By Nancy Todd Comments by: The Blogdog
Walking down the street in Barcelona, a smoky, sweet scent draws me to the street vendors, the castañeras . In many cities including Granada, Madrid, Toledo and Seville, the Autumn food culture in Spain is being celebrated.
The castañeras sell hot roasted chestnuts (castañas) and sweet potatoes. Luckily for me, a castañera is just across the street from my yoga studio and after class I treat myself all fall to hot sweet potatoes.
The hot potatoes come wrapped in brown paper. Walking through the chilly fall air, my hands are warmed as they fit perfectly around the sweet potato. The outer skin, black and crackly, has been cooked by an older person who places the potatoes with care in a steel drum with charcole. I eat some of the skin, other parts I peel away. The rich orange potato is hot and soft in my mouth.
I give thanks for living in a country where this old tradition thrives and the news in Spain that is excitedly bantered about is that the castañeras are out. The streets used to have many castañeras but each year there are fewer. I never see a young person roasting, it is only the older people.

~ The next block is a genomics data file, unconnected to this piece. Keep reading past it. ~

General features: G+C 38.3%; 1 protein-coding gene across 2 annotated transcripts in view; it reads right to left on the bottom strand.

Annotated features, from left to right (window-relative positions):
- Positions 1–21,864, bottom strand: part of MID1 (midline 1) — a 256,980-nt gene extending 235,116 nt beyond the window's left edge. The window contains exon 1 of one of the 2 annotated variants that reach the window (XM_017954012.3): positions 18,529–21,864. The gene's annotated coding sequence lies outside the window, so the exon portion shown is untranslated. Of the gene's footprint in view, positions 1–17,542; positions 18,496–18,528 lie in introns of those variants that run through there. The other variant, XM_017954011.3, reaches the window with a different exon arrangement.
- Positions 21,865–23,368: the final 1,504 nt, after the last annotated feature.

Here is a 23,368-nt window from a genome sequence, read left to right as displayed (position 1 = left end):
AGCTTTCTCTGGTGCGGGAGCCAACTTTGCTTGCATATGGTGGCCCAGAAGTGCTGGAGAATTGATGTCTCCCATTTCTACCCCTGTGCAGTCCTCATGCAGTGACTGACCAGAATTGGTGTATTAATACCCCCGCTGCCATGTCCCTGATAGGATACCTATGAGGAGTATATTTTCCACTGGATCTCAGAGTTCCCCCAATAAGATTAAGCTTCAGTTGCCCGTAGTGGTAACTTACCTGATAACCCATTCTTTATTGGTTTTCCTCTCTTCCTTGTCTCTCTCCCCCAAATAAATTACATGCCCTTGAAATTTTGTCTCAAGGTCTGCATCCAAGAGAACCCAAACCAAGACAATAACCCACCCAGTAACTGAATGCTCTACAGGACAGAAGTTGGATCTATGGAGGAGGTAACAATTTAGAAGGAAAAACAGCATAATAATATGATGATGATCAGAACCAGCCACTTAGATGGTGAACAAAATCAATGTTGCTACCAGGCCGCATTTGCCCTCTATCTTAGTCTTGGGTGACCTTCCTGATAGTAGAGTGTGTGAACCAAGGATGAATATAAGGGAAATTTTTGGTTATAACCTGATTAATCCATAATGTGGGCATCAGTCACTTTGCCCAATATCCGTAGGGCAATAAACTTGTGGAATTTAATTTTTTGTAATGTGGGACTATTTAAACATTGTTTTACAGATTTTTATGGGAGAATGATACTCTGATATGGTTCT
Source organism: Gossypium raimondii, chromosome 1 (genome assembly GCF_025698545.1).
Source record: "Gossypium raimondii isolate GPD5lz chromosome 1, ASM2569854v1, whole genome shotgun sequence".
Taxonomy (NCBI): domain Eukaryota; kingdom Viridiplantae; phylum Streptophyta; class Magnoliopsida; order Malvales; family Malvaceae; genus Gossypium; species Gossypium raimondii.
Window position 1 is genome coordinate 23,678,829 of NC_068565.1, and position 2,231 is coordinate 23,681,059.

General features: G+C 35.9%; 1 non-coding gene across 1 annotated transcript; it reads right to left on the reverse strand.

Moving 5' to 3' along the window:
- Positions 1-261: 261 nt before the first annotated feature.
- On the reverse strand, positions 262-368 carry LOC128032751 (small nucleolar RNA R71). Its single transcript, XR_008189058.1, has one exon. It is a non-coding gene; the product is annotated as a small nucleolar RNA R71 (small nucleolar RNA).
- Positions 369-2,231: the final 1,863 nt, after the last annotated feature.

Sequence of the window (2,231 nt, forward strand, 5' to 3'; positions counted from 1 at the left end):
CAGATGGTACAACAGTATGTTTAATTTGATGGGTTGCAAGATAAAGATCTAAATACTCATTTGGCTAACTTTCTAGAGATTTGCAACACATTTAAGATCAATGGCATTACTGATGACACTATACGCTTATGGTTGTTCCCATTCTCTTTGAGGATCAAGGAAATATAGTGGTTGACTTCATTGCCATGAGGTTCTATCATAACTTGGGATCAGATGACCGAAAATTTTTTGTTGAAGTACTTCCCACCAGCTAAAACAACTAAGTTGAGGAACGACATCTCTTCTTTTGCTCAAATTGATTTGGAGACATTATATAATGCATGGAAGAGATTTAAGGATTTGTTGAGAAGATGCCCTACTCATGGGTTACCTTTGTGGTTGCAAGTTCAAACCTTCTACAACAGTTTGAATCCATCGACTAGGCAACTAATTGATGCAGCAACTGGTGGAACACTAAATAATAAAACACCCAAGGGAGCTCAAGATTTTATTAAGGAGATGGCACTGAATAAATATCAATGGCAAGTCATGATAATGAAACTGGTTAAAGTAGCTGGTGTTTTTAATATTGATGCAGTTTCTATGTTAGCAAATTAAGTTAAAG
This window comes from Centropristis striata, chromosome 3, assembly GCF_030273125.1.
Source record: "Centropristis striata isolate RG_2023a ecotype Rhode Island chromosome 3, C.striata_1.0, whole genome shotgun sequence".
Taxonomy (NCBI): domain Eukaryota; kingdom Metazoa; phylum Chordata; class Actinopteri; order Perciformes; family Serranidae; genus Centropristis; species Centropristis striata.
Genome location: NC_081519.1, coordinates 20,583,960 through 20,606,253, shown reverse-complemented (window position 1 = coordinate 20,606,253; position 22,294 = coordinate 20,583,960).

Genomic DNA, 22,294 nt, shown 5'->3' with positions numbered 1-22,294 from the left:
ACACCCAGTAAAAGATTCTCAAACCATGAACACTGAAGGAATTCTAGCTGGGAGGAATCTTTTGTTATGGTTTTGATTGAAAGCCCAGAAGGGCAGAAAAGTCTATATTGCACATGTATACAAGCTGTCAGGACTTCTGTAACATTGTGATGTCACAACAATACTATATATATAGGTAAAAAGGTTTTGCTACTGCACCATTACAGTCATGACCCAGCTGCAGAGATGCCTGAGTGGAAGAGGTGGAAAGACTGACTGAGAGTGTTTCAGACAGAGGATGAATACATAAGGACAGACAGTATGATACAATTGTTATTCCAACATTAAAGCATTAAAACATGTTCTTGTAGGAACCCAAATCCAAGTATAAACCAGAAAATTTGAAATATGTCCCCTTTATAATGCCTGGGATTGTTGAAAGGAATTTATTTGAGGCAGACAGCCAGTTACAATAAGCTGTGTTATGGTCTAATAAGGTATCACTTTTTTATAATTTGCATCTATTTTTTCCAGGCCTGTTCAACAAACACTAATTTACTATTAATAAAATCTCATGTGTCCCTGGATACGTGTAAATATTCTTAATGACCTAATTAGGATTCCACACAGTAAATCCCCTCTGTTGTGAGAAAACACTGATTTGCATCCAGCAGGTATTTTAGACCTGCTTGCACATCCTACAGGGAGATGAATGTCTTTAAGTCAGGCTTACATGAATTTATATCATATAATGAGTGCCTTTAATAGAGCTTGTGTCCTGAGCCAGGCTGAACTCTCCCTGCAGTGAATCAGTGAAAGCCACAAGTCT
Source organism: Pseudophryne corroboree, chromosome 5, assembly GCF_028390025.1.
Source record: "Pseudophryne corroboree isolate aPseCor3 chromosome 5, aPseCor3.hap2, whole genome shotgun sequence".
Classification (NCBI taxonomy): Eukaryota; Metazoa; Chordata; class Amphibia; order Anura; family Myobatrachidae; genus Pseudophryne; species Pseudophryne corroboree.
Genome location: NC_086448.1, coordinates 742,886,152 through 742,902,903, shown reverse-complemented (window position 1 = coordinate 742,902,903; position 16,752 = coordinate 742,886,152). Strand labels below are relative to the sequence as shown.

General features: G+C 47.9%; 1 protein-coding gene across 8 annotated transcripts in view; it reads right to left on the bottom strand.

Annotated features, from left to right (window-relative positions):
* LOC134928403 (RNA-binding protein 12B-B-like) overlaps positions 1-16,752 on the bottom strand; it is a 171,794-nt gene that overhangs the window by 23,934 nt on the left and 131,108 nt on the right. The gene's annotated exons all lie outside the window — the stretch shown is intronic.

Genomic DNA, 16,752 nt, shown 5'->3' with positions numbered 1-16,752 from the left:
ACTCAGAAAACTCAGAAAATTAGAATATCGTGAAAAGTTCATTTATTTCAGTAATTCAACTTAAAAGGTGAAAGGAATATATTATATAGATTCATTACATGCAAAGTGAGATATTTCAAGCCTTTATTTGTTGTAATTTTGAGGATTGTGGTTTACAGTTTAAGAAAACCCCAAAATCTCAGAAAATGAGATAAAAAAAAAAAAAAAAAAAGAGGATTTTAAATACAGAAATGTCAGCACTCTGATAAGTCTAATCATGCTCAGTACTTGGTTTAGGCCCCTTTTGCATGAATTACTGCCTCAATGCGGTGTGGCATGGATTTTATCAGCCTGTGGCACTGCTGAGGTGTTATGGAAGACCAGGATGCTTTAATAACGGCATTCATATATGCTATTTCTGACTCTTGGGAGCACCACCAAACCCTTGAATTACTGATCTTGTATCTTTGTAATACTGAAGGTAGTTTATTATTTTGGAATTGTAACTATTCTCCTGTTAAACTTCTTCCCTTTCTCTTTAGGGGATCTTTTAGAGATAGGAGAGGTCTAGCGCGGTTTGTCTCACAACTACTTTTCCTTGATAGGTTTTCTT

A tradition on the Day of the Dead, November 1, is for families to go to cemetaries to take flowers and honor their loved ones. Some families will bring a grill and roast sweet potatoes and chestnuts although this is less prevalent than in past years. The serious mourners, who spent the entire day, would hold the Autumn food in their hands to keep warm. Now, few young people go to the cemetaries and if they do it is not an all day committment but to bring flowers and stay a few minutes. Cemetary or not, check out those hot sweet potatoes.Negu, The Blogdog: “Really Darling, I did have something more tasty in mind…..like a glass of cava (Spanish champagne) and a juicy steak. If you really want to get to know me, check me out on The Scoop.”